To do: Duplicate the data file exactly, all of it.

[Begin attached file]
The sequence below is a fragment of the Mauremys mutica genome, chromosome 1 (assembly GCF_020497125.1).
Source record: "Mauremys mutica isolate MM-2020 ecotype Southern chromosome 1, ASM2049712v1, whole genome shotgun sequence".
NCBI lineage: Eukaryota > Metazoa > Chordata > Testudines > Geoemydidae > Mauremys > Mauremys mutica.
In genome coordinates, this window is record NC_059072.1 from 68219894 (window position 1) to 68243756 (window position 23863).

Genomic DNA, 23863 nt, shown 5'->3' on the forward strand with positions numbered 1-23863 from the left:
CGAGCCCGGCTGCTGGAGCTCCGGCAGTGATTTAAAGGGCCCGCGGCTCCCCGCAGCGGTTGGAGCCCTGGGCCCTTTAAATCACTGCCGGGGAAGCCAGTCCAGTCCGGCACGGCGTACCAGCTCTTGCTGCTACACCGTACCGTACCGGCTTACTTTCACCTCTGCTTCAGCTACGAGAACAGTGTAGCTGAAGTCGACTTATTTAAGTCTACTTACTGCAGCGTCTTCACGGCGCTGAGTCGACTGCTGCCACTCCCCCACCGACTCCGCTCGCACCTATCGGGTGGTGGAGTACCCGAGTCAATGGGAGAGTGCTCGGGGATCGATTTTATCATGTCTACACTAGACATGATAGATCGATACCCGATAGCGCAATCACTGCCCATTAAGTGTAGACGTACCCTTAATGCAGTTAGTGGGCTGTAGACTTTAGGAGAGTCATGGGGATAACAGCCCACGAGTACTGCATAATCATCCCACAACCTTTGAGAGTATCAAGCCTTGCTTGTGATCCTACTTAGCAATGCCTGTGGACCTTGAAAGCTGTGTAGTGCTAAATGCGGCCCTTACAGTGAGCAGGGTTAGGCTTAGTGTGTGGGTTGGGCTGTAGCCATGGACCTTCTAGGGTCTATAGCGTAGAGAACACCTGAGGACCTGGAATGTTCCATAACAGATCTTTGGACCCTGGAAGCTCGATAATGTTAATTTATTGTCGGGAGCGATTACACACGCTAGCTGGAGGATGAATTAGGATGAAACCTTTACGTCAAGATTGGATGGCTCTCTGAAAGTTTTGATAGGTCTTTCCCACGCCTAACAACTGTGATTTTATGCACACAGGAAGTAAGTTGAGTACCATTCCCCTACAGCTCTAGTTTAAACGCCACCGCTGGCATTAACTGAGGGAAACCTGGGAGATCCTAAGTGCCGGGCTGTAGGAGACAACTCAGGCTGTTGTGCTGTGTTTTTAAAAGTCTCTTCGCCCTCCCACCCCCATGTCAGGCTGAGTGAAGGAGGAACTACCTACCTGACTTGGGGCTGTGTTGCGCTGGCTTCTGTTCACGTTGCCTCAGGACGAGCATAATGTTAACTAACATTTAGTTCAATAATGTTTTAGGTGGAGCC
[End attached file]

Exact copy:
The sequence below is a fragment of the Mauremys mutica genome, chromosome 1 (assembly GCF_020497125.1).
Source record: "Mauremys mutica isolate MM-2020 ecotype Southern chromosome 1, ASM2049712v1, whole genome shotgun sequence".
NCBI lineage: Eukaryota > Metazoa > Chordata > Testudines > Geoemydidae > Mauremys > Mauremys mutica.
In genome coordinates, this window is record NC_059072.1 from 68219894 (window position 1) to 68243756 (window position 23863).

Genomic DNA, 23863 nt, shown 5'->3' on the forward strand with positions numbered 1-23863 from the left:
CGAGCCCGGCTGCTGGAGCTCCGGCAGTGATTTAAAGGGCCCGCGGCTCCCCGCAGCGGTTGGAGCCCTGGGCCCTTTAAATCACTGCCGGGGAAGCCAGTCCAGTCCGGCACGGCGTACCAGCTCTTGCTGCTACACCGTACCGTACCGGCTTACTTTCACCTCTGCTTCAGCTACGAGAACAGTGTAGCTGAAGTCGACTTATTTAAGTCTACTTACTGCAGCGTCTTCACGGCGCTGAGTCGACTGCTGCCACTCCCCCACCGACTCCGCTCGCACCTATCGGGTGGTGGAGTACCCGAGTCAATGGGAGAGTGCTCGGGGATCGATTTTATCATGTCTACACTAGACATGATAGATCGATACCCGATAGCGCAATCACTGCCCATTAAGTGTAGACGTACCCTTAATGCAGTTAGTGGGCTGTAGACTTTAGGAGAGTCATGGGGATAACAGCCCACGAGTACTGCATAATCATCCCACAACCTTTGAGAGTATCAAGCCTTGCTTGTGATCCTACTTAGCAATGCCTGTGGACCTTGAAAGCTGTGTAGTGCTAAATGCGGCCCTTACAGTGAGCAGGGTTAGGCTTAGTGTGTGGGTTGGGCTGTAGCCATGGACCTTCTAGGGTCTATAGCGTAGAGAACACCTGAGGACCTGGAATGTTCCATAACAGATCTTTGGACCCTGGAAGCTCGATAATGTTAATTTATTGTCGGGAGCGATTACACACGCTAGCTGGAGGATGAATTAGGATGAAACCTTTACGTCAAGATTGGATGGCTCTCTGAAAGTTTTGATAGGTCTTTCCCACGCCTAACAACTGTGATTTTATGCACACAGGAAGTAAGTTGAGTACCATTCCCCTACAGCTCTAGTTTAAACGCCACCGCTGGCATTAACTGAGGGAAACCTGGGAGATCCTAAGTGCCGGGCTGTAGGAGACAACTCAGGCTGTTGTGCTGTGTTTTTAAAAGTCTCTTCGCCCTCCCACCCCCATGTCAGGCTGAGTGAAGGAGGAACTACCTACCTGACTTGGGGCTGTGTTGCGCTGGCTTCTGTTCACGTTGCCTCAGGACGAGCATAATGTTAACTAACATTTAGTTCAATAATGTTTTAGGTGGAGCC